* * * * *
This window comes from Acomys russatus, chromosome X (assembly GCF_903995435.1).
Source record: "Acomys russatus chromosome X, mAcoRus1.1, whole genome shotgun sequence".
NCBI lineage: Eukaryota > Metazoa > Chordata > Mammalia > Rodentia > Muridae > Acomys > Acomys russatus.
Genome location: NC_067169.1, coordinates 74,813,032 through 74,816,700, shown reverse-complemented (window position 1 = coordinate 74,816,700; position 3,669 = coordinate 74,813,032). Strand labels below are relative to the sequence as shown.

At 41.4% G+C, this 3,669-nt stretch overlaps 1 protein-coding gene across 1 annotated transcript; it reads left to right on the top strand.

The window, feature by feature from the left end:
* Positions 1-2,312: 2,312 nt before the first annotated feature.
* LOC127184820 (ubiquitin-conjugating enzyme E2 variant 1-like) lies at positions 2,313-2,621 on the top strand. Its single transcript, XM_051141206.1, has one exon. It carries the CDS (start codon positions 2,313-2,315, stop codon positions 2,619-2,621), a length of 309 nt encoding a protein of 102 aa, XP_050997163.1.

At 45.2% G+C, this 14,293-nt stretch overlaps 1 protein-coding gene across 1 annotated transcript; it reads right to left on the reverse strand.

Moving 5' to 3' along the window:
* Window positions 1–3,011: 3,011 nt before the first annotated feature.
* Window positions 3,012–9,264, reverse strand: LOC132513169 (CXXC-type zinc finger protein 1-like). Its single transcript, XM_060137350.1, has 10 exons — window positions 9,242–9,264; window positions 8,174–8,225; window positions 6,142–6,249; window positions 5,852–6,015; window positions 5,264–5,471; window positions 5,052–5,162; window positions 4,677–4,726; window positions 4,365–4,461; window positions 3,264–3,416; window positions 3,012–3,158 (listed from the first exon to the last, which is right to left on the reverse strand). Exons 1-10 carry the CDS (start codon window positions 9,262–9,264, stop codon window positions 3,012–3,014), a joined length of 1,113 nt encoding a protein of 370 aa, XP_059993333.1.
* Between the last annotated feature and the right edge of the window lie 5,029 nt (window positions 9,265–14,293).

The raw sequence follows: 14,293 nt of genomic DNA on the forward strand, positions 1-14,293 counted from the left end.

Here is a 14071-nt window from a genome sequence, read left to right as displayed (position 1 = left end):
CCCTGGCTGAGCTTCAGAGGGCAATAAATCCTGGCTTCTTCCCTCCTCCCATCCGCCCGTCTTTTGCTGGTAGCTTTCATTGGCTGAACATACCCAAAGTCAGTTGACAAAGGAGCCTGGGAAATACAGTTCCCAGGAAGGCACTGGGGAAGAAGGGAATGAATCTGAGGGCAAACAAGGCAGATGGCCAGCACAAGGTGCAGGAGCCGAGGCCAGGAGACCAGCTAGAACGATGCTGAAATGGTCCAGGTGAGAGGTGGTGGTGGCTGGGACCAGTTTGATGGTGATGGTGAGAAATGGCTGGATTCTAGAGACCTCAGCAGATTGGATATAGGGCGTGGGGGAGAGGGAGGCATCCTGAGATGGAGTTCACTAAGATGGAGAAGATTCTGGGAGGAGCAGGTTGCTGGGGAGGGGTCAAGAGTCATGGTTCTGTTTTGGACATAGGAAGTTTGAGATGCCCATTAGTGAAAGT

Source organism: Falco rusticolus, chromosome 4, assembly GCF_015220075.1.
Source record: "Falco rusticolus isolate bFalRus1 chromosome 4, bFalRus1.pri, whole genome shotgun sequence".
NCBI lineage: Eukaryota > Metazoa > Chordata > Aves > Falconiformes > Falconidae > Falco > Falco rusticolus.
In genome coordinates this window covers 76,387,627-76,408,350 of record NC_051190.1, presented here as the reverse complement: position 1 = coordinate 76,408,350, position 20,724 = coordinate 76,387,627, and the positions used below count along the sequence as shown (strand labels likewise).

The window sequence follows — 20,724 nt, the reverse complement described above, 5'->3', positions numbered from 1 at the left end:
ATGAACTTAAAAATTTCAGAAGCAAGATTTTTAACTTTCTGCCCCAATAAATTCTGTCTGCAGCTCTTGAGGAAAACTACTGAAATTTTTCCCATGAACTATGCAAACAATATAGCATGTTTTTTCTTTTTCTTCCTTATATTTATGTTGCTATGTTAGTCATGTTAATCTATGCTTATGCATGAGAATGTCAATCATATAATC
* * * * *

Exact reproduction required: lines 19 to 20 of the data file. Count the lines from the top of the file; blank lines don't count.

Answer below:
NCBI lineage: Eukaryota > Metazoa > Chordata > Aves > Falconiformes > Falconidae > Falco > Falco rusticolus.
In genome coordinates this window covers 76,387,627-76,408,350 of record NC_051190.1, presented here as the reverse complement: position 1 = coordinate 76,408,350, position 20,724 = coordinate 76,387,627, and the positions used below count along the sequence as shown (strand labels likewise).